Larry Antonucci, MD is CEO of Lee Health, the third largest nonprofit public health system in the country. At HealthSpaces ‘18 he gave a far-reaching presentation that looked at the current state of healthcare in terms of trends, technology, and leadership; how disruptive changes in the healthcare industry could affect facilities leaders; and what they can do to prepare for it.
Dr. Antonucci identified five key areas that trends in healthcare are currently disrupting—the payer market, care delivery, consumerism, competition, and consolidation and scale—and addressed them one by one.
The Payer Market Refuses to Pay
First the payer market: Market transformation means revenue pressure for health systems. As it stands, the largest insurer in each market holds an overwhelming majority of the market share in each state for the majority of states. High-deductible health plan enrollment is on the rise, now up to 43% of all those insured. Government payers are also on the rise with enrollment in Medicare and Medicaid plans increasing, and both governmental and commercial payers are getting tougher on high hospital prices. While some would point to the "overuse" of hospitals and emergency rooms as the reason for these high costs, Antonucci said the problem really is that American hospitals just charge much more for services that are cheaper in other countries, and now insurers are starting to refuse to pay for certain services.
"The shift to value is continuing but it's unpredictable," he said. Provider-sponsored health plans and direct contracting are new models that are emerging, but so far they have had mixed success. Provider-sponsored health plans have struggled to become profitable, and several have already sold or gone out of business since 2010. Direct contracting seems to have more promise—with three percent of employers currently utilizing this method but 26% saying they are considering it—but this system still needs to build the expertise to manage claims and care.
Care Delivery Shifts from Volume to Value
In care delivery, the second key area Antonucci identified, a dramatic shift is happening with physicians. For the first time ever, the majority of physicians do not have an ownership interest in their practices. Moreover, physician compensation is shifting from volume to value.
"That has been a tricky transition," he said. "We really need to help them understand they can succeed in a value-based world; it's just different."
While the coming years will bring a physician shortage, many states are allowing non-physician providers (such as nurse practitioners) to take on more physician responsibilities. Advances in artificial intelligence and genomics for precision medicine will centralize routine diagnostic functions so they're not one-size-fits-all. While digital care is still in its infancy, one-third of ambulatory and 80% of behavioral visits can be addressed through telehealth.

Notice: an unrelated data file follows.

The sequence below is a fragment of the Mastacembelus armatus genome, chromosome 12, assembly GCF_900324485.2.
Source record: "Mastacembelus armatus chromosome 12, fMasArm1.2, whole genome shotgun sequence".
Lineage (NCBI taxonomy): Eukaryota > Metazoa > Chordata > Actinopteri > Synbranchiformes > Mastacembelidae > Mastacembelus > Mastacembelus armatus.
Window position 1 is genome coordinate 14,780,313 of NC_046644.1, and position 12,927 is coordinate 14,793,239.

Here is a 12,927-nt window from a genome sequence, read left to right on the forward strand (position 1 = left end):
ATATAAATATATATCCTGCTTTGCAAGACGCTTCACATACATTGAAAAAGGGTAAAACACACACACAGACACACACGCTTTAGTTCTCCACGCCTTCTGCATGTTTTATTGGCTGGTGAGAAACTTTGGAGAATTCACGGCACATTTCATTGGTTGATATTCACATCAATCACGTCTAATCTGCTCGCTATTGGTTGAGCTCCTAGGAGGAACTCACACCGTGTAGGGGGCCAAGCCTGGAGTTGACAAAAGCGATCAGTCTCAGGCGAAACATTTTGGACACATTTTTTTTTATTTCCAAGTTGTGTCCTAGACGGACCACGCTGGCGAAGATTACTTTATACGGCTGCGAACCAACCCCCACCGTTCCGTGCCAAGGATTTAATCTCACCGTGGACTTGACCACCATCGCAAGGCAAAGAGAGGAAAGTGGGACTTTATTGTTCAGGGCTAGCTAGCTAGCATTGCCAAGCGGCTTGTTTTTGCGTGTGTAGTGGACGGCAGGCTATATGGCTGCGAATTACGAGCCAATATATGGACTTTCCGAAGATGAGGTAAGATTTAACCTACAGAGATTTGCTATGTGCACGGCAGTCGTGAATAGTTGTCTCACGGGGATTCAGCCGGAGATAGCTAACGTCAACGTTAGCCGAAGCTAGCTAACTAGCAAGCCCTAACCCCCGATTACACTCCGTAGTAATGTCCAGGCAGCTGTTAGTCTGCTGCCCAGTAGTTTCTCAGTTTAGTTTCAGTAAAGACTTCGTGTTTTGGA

For example, the Kardia app pairs with a $99 device that is installed on the back of a person's phone and records a medical EKG that the person can send to his or her physician for near-immediate review, rather than waiting weeks for an appointment and undergoing a barrage of tests with expensive medical equipment. So now the same diagnostic measure that would cost $3,000-5,000 (not to mention weeks of precious time) is now only $99.
Telehealth solutions also show great promise for behavioral health treatment, which is a huge gap in the care continuum as patients with behavioral health conditions use more medical resources and behavioral healthcare providers are not well integrated into the health system.
The Customer-Patient is Always Right
The third key area that signals a big change in healthcare is the concept of consumerism: Consumer expectations are changing, and providers are struggling to keep up.
"Patients have to pay out of pocket much more than before so they are shopping around," Antonucci explained. "Millennials are now a larger cohort than Baby Boomers and they think and act differently. Their expectations are quite different. They've been 'primed' by Amazon and Uber reducing friction in the service space, which is what they're used to."
Three-quarters of Millennials will check online reviews when shopping around for a service provider, and as many want to see a doctor virtually, which is a drastic departure from Baby Boomers. Most want to be able to book appointments through mobile apps, and one-third have downloaded a health app in the last 30 days.
And yet hospitals are still lagging behind, operating very much in analog still. Only one in five health systems have an online price estimation tool—meaning only 20% of hospitals can give patients any idea in advance of what something might cost them. Only 14% offer digital tools and information to enable customer engagement, only 23% offer a range of virtual and telehealth access points, and only 43% provide messaging between patients and providers.